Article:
The 'fight club' of quant coding languages competing with C++
When it comes to quantitative finance, the name in everybody’s mouths is C++. Some love it, some hate it, but it’s incredibly widely used when you're building a high speed trading platform. Languages like Rust have been touted as the C++ killer but none have yet been up to scratch.
There’s a language that’s gone under the radar, however. It’s a language not even included in the Stack Overflow survey. According to one Reddit user, “hearing about it is like hearing about fight club.” For those that don’t know, it’s a language by the name of Ada.
What is Ada?
Ada is primarily known for its application in defence, for which it was created in the 1980s. Adacore, a software solutions provider specializing in the language have over 80 clients in that field, with other major areas including avionics and space.
In amongst these highly industrial companies are just two in the finance industry. They include investment bank BNP Paribas and proprietary trading firm Deep Blue Capital.
The French bank’s support for it indicates a greater appreciation for the language in France, which makes sense given that the country makes up 25% of European defence capabilities. That the creation of the language was led by French computer scientist Jean Ichbiah surely plays no small part either.
Deep Blue Capital have stated clearly their intentions behind the use of Ada in a press release. Given that ‘their business requires their computers to run continuously’, they need software that’s “efficient and reliable”. Using Ada means that their system “is immune to issues like integer overflow that plague systems developed in other languages.”
What appears to make Ada so useful, then, is its safety. If it can handle military operations and space shuttle launches, it can probably handle a hedge fund.
But just because a language is effective doesn’t mean it’s good to code with. What do the developers have to say about it?
Ada for Developers
Robert Tice, former lead of technical account management at Adacore, describes Ada it as a “bit of a departure from the normal programming workflow.” As a C developer, he notes that a big difference for Ada is that “the developer spends more time specifying than implementing.”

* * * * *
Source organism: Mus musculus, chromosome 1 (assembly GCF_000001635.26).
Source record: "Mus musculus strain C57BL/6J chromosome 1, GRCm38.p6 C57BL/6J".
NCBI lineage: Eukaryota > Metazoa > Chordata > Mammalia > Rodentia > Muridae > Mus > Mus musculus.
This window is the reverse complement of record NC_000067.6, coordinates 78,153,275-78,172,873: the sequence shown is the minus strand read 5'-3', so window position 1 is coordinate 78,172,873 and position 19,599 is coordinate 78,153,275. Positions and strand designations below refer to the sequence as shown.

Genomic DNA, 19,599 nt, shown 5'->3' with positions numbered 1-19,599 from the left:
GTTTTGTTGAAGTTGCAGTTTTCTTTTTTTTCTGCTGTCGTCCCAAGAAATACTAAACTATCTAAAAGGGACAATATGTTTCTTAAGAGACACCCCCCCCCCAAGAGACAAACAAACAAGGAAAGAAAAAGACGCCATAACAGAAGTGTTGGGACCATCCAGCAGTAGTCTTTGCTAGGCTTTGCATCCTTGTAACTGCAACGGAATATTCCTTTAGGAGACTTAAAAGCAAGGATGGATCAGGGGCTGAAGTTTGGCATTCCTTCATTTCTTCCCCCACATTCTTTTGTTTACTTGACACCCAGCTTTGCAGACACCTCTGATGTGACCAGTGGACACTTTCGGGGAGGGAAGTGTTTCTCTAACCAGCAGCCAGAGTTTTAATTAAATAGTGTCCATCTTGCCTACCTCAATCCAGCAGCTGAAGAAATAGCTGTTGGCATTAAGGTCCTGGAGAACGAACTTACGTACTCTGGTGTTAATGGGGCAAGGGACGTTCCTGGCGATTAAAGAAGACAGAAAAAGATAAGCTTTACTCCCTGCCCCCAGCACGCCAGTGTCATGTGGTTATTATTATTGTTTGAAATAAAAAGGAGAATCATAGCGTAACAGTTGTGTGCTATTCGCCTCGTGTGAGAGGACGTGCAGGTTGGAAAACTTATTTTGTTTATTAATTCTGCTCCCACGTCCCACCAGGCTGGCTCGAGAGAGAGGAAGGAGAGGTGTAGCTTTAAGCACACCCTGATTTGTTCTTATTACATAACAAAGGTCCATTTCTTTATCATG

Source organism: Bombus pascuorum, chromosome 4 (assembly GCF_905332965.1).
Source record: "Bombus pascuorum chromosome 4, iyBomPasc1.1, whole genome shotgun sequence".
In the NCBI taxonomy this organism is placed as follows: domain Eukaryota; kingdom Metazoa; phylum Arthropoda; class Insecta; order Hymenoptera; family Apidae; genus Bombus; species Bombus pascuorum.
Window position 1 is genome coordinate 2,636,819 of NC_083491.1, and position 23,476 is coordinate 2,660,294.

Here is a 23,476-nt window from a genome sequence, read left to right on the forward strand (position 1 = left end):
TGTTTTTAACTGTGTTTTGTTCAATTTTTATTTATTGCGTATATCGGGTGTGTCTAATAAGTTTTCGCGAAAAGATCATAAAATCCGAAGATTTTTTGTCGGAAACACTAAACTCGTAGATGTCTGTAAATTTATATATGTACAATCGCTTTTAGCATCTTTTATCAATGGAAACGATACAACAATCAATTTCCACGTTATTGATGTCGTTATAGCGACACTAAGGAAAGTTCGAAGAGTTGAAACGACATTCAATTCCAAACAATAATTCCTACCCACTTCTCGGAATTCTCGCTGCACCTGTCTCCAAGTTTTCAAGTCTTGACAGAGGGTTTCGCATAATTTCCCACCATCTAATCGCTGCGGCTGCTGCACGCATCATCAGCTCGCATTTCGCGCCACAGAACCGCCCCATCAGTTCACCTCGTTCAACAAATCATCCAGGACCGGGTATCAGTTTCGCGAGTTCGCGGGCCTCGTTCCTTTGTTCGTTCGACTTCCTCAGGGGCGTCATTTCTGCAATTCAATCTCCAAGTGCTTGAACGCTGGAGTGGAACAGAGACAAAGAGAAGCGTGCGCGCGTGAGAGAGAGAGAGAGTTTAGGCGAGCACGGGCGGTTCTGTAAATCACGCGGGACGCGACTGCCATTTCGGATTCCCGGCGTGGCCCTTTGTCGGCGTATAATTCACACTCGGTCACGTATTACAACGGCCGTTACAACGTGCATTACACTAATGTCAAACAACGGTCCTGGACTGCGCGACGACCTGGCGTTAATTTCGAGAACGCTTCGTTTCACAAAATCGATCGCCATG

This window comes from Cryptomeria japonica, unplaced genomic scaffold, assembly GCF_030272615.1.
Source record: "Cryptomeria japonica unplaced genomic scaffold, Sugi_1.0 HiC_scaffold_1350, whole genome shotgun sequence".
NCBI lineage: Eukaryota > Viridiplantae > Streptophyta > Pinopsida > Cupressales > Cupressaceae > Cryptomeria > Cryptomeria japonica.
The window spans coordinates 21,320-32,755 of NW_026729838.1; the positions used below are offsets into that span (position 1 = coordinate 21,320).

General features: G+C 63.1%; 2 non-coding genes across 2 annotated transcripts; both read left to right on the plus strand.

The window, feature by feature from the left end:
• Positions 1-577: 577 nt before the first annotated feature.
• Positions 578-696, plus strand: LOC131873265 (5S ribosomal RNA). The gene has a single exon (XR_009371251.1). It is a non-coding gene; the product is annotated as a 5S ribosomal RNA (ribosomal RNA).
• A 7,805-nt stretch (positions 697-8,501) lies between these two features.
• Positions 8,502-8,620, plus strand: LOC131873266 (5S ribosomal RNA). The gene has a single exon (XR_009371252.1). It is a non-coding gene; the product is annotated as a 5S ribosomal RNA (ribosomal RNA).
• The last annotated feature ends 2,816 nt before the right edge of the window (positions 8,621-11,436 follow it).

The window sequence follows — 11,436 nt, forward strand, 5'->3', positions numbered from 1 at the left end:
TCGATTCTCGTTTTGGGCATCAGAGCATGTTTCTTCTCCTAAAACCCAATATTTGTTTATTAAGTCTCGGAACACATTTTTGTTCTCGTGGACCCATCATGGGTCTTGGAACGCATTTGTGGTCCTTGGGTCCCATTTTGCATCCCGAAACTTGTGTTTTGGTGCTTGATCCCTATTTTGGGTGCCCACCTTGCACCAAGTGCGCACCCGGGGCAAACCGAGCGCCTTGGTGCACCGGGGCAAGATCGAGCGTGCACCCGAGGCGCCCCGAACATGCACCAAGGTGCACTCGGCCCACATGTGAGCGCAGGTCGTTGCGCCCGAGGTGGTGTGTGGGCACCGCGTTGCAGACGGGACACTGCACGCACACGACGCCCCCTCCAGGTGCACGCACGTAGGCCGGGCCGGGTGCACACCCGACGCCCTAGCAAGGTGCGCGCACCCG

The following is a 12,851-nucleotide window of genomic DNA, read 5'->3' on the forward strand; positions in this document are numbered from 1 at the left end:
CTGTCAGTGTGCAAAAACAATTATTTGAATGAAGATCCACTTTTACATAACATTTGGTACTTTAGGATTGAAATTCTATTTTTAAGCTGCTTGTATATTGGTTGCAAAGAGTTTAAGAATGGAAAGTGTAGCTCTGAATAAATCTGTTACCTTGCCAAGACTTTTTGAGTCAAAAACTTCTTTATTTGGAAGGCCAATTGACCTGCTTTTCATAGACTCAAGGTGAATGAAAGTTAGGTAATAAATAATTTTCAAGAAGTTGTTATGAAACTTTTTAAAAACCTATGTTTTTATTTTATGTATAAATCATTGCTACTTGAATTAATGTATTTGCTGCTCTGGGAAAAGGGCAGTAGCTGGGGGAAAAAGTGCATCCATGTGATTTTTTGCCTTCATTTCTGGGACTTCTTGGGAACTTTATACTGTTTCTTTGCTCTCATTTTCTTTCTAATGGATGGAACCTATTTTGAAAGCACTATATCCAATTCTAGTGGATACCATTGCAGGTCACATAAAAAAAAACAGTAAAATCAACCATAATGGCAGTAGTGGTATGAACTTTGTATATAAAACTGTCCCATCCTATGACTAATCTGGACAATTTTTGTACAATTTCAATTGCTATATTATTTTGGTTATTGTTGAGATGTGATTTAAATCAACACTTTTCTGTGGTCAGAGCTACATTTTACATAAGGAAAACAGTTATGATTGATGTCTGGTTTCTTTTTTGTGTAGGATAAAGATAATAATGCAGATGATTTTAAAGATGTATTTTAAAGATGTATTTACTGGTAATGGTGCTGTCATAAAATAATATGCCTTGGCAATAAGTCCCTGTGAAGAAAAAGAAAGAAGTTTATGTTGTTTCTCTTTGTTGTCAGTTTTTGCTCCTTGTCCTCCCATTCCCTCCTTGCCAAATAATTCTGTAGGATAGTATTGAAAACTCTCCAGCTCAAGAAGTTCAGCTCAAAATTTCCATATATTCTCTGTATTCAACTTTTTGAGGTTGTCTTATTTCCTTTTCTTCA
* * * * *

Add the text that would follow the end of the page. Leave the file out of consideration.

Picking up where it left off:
However, quantitative trader Andrea Ricciardi, who spent over five years at Deep Blue Capital, is highly praiseworthy of the language. Ricciardi tells us he really enjoyed writing in Ada, "as it's very safe." This is effective in trading: "Just like you don't want a plane to crash when errors occur, you don't want to risk losing a lot of money if an error occurs."
Ada has another enormous advantage for developers. "It's easier to learn than C++" Ricciardi says. While it is much harder to define things like probability types in them, "Ada has type ranges, which are dynnamic checks on the range of the type."
Ada code is easy to read and understand. Ricciardi says this because "the specification of a package is split from its body as two separate files." He adds that this makes things "much clearer as you don't need to know how a program is implemented in practice."
However, while Ada is good for quant funds, it might not be good for the really high speed quant funds or trading houses. Ricciardi says its safety comes at the cost of speed and for those that really value every millisecond, that could be a dealbreaker.
Ada may not have universal applicability, but when it’s needed, it’s very good at what it does. That’s what makes it such a secret weapon.
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